23992Re: [mythsoc] Smithsonian does The Hobbit
- Jan 3, 2013he did give the culler. from Mich.----- Original Message -----From: Jason FisherSent: Thursday, January 03, 2013 5:32 PMSubject: Re: [mythsoc] Smithsonian does The HobbitI think that maybe a Fair Use case could be made for such a trivial point. A lawsuit over this would actually be very interesting, don't you think, Doug?
From: Doug Kane <dougkane@...>
Sent: Thursday, January 3, 2013 2:29 PM
Subject: Re: [mythsoc] Smithsonian does The HobbitYes, the film mentions the color of the blue wizards, and the book does not. Technically, that is beyond their reach (and I suspect it may have been one of the things that Janet referred to when she said that they ignored some of her advice). But I seriously doubt that such a minor thing would be worth suing over.DougI was just reading the article and thinking a little bit about the question of what Peter Jackson can and cannot use. Here's an excerpt:Similarly, while Hugo Weaving’s elf lord of Rivendell, Elrond, recognizes that one of the swords recovered from the troll cave hails back to the goblin wars and once belonged to the king of Gondolin, an Elven city that fell to darkness, he fails to mention the king’s name, Turgon, and does not add that Turgon is actually his own great-grandfather. These details come from The Silmarillion and The Book of Lost Tales (published posthumously, in 1983 and 1984). “Elrond could have quite easily have said, ‘Hey, thanks for bringing that back, we wondered what came of that sword over the last 7,000 years,’ but he doesn’t,” Rateliff said.I think Peter Jackson could have said both that Turgon was the king of Gondolin and that Elrond was his great-grandson. This information is made clear in Appendix A of The Lord of the Rings. In section I (i), we read that "Idril Celebrindal was the daughter of Turgon, king of the hidden city of Gondolin", with a footnote pointing back to the passage in The Hobbit where the swords from Gondolin are discussed. That seems to give Jackson permission to use the name Turgon. In the same paragraph we learn, again just from The Lord of the Rings, that Turgon -> Idril -> Eärendil. A couple of paragraphs later, we learn that Eärendil -> Elrond. So both issues are perfectly within the film rights of The Lord of the Rings, aren't they?On the other hand, another excerpt:For instance, the mysterious blue wizards, who Gandalf briefly mentions to Bilbo in the movie, are identified by name only in Unfinished Tales, hence Gandalf conveniently “forgetting their names” to spare Jackson a potential lawsuit.Perhaps somebody can refresh my memory, but I'm pretty sure it is never said in The Lord of the Rings that the other two wizards' color is blue. I've only seen the film once. Did Gandalf give the color, or only mention that there were two other wizards? I seem to recall he gave the color too. The number would have been okay (there are a couple references to it in The Lord of the Rings), but the color should have been a bit outside Jackson's reach.Best,Jason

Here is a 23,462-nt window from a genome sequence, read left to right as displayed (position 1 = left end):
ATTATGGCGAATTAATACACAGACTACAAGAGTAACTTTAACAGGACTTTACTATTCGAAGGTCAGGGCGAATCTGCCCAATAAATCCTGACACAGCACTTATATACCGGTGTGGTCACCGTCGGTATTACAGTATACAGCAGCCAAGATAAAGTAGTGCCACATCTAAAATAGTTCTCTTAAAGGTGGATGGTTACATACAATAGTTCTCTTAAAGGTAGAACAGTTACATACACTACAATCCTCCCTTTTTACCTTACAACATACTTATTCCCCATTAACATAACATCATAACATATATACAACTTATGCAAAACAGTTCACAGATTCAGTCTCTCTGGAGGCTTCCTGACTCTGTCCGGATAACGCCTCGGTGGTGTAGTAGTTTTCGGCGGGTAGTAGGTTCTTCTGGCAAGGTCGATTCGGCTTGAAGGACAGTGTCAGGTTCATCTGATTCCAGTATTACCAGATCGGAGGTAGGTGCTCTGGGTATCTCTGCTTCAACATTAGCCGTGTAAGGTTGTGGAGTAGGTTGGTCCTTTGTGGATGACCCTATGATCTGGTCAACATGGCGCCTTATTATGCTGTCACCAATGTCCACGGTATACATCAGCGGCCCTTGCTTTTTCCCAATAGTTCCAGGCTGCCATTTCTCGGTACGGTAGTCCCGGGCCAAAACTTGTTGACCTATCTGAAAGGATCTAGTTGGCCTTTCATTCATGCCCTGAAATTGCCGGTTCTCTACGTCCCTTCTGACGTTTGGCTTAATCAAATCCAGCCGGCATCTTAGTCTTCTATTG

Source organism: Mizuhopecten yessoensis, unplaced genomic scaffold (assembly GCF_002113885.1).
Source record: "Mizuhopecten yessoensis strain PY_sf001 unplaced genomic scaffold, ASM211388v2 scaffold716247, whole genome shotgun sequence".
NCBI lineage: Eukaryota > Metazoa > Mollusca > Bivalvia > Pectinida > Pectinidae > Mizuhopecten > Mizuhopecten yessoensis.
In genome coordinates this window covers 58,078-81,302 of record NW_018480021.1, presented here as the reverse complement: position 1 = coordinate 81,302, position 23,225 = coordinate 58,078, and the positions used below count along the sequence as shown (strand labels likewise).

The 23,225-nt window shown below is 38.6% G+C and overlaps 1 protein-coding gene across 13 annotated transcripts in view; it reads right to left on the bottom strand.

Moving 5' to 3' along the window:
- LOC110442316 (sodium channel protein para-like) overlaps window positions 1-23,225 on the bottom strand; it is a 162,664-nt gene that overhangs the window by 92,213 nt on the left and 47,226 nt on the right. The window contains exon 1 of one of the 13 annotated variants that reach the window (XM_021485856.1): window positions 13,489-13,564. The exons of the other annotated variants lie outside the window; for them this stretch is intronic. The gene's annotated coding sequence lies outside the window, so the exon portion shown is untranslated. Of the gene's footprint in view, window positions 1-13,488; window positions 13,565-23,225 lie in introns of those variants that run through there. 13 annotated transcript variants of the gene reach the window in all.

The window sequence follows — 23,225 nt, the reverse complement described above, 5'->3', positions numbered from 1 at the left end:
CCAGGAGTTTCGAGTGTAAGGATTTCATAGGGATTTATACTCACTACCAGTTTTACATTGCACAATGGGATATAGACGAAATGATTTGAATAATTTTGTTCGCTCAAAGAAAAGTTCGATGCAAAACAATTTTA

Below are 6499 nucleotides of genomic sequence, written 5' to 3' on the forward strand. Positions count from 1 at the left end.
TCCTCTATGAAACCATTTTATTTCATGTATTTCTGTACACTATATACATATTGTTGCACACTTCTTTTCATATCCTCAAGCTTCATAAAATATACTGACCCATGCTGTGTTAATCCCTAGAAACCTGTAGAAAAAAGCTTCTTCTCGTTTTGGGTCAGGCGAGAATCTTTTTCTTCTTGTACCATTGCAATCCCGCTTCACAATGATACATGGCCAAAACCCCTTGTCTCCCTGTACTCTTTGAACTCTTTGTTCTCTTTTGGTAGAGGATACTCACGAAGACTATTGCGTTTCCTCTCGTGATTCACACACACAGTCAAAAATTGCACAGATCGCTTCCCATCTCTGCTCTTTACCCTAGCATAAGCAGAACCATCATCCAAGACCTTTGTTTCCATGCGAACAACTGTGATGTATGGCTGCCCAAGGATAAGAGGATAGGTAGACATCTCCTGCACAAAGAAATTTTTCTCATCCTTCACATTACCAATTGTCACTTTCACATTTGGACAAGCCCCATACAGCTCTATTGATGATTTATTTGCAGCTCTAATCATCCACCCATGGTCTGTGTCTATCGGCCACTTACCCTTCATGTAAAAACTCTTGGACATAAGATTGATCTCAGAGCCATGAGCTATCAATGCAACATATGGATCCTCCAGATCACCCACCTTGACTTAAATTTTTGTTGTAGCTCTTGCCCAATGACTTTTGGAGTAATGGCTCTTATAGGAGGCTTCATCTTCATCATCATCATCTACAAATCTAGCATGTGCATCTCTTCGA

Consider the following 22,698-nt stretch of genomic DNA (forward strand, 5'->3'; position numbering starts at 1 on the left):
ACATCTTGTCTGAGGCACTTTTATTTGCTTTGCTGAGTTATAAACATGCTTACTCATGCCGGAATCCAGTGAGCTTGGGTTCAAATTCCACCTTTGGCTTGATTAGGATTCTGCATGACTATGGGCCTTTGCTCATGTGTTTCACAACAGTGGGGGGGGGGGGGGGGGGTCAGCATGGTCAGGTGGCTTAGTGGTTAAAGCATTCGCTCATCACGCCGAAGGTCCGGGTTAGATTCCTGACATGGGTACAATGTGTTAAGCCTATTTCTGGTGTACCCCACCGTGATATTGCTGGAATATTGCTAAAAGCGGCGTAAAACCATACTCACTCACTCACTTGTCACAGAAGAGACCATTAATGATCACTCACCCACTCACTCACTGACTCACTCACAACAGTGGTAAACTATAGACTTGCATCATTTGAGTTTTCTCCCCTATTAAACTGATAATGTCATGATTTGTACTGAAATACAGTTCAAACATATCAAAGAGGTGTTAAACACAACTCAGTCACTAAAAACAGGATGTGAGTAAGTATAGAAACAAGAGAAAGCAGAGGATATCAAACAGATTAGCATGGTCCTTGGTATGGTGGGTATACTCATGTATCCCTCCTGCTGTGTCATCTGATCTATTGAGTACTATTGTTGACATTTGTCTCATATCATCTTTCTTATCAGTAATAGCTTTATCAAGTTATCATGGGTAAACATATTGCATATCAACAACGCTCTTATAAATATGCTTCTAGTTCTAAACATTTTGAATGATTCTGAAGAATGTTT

From: Doug Kane <dougkane@...>
Sent: Thursday, January 3, 2013 12:10 PM
Subject: Re: [mythsoc] Smithsonian does The HobbitWho is this "Rateliff" character they keep quoting?This just went up today, no doubt to celebrate Tolkien Day: a piece at Smithsonian.com about how Jackson wove together material from various sources to make his HOBBIT film. For those interested in such things, here's the link:
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